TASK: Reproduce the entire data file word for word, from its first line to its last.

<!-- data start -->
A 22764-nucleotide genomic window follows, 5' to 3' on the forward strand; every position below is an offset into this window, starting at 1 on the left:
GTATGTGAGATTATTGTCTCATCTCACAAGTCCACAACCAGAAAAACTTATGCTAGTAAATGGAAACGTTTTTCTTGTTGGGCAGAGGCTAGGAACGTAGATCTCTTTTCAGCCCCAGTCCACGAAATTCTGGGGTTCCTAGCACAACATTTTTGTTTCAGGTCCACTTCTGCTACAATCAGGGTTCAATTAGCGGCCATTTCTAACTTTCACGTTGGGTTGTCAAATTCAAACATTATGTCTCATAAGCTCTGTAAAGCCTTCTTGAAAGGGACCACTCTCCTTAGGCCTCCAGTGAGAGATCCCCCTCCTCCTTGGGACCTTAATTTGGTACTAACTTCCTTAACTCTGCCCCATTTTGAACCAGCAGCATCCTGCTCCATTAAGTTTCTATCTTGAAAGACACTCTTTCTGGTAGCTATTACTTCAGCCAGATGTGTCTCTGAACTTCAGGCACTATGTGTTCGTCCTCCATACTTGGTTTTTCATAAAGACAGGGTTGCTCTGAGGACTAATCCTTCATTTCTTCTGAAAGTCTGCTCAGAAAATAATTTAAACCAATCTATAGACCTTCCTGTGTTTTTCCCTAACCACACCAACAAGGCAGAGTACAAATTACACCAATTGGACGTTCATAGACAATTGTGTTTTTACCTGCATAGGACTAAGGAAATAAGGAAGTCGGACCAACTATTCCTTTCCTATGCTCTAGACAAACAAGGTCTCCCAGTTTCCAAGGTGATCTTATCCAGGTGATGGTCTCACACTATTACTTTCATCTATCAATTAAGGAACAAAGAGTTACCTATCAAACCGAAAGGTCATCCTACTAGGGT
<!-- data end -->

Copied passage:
A 22764-nucleotide genomic window follows, 5' to 3' on the forward strand; every position below is an offset into this window, starting at 1 on the left:
GTATGTGAGATTATTGTCTCATCTCACAAGTCCACAACCAGAAAAACTTATGCTAGTAAATGGAAACGTTTTTCTTGTTGGGCAGAGGCTAGGAACGTAGATCTCTTTTCAGCCCCAGTCCACGAAATTCTGGGGTTCCTAGCACAACATTTTTGTTTCAGGTCCACTTCTGCTACAATCAGGGTTCAATTAGCGGCCATTTCTAACTTTCACGTTGGGTTGTCAAATTCAAACATTATGTCTCATAAGCTCTGTAAAGCCTTCTTGAAAGGGACCACTCTCCTTAGGCCTCCAGTGAGAGATCCCCCTCCTCCTTGGGACCTTAATTTGGTACTAACTTCCTTAACTCTGCCCCATTTTGAACCAGCAGCATCCTGCTCCATTAAGTTTCTATCTTGAAAGACACTCTTTCTGGTAGCTATTACTTCAGCCAGATGTGTCTCTGAACTTCAGGCACTATGTGTTCGTCCTCCATACTTGGTTTTTCATAAAGACAGGGTTGCTCTGAGGACTAATCCTTCATTTCTTCTGAAAGTCTGCTCAGAAAATAATTTAAACCAATCTATAGACCTTCCTGTGTTTTTCCCTAACCACACCAACAAGGCAGAGTACAAATTACACCAATTGGACGTTCATAGACAATTGTGTTTTTACCTGCATAGGACTAAGGAAATAAGGAAGTCGGACCAACTATTCCTTTCCTATGCTCTAGACAAACAAGGTCTCCCAGTTTCCAAGGTGATCTTATCCAGGTGATGGTCTCACACTATTACTTTCATCTATCAATTAAGGAACAAAGAGTTACCTATCAAACCGAAAGGTCATCCTACTAGGGT